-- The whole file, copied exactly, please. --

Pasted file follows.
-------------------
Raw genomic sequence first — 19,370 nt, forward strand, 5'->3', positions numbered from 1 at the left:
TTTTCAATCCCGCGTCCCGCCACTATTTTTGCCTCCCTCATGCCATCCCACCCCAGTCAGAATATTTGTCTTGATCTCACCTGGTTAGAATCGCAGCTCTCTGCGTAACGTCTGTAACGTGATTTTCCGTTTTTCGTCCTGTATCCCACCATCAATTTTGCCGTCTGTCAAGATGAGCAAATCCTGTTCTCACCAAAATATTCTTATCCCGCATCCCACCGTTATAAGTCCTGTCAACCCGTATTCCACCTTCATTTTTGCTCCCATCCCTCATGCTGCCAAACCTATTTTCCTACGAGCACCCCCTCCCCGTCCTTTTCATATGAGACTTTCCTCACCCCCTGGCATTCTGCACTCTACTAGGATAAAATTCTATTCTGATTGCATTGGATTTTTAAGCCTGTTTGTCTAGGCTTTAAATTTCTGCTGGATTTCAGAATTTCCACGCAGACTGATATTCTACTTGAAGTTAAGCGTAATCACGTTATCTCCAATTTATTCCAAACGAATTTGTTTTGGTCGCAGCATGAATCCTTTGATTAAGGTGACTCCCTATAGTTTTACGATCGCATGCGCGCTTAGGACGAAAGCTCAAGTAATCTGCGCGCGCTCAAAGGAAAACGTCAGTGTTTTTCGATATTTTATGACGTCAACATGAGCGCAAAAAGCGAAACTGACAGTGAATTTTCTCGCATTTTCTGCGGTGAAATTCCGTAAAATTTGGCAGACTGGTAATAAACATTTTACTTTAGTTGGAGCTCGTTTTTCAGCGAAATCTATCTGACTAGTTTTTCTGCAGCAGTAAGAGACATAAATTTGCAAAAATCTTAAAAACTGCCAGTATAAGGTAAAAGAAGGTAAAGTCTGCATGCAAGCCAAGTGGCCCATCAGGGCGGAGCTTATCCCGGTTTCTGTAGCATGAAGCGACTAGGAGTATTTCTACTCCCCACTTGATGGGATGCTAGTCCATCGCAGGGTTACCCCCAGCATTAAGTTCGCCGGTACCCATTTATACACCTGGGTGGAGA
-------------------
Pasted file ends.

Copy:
Raw genomic sequence first — 19,370 nt, forward strand, 5'->3', positions numbered from 1 at the left:
TTTTCAATCCCGCGTCCCGCCACTATTTTTGCCTCCCTCATGCCATCCCACCCCAGTCAGAATATTTGTCTTGATCTCACCTGGTTAGAATCGCAGCTCTCTGCGTAACGTCTGTAACGTGATTTTCCGTTTTTCGTCCTGTATCCCACCATCAATTTTGCCGTCTGTCAAGATGAGCAAATCCTGTTCTCACCAAAATATTCTTATCCCGCATCCCACCGTTATAAGTCCTGTCAACCCGTATTCCACCTTCATTTTTGCTCCCATCCCTCATGCTGCCAAACCTATTTTCCTACGAGCACCCCCTCCCCGTCCTTTTCATATGAGACTTTCCTCACCCCCTGGCATTCTGCACTCTACTAGGATAAAATTCTATTCTGATTGCATTGGATTTTTAAGCCTGTTTGTCTAGGCTTTAAATTTCTGCTGGATTTCAGAATTTCCACGCAGACTGATATTCTACTTGAAGTTAAGCGTAATCACGTTATCTCCAATTTATTCCAAACGAATTTGTTTTGGTCGCAGCATGAATCCTTTGATTAAGGTGACTCCCTATAGTTTTACGATCGCATGCGCGCTTAGGACGAAAGCTCAAGTAATCTGCGCGCGCTCAAAGGAAAACGTCAGTGTTTTTCGATATTTTATGACGTCAACATGAGCGCAAAAAGCGAAACTGACAGTGAATTTTCTCGCATTTTCTGCGGTGAAATTCCGTAAAATTTGGCAGACTGGTAATAAACATTTTACTTTAGTTGGAGCTCGTTTTTCAGCGAAATCTATCTGACTAGTTTTTCTGCAGCAGTAAGAGACATAAATTTGCAAAAATCTTAAAAACTGCCAGTATAAGGTAAAAGAAGGTAAAGTCTGCATGCAAGCCAAGTGGCCCATCAGGGCGGAGCTTATCCCGGTTTCTGTAGCATGAAGCGACTAGGAGTATTTCTACTCCCCACTTGATGGGATGCTAGTCCATCGCAGGGTTACCCCCAGCATTAAGTTCGCCGGTACCCATTTATACACCTGGGTGGAGA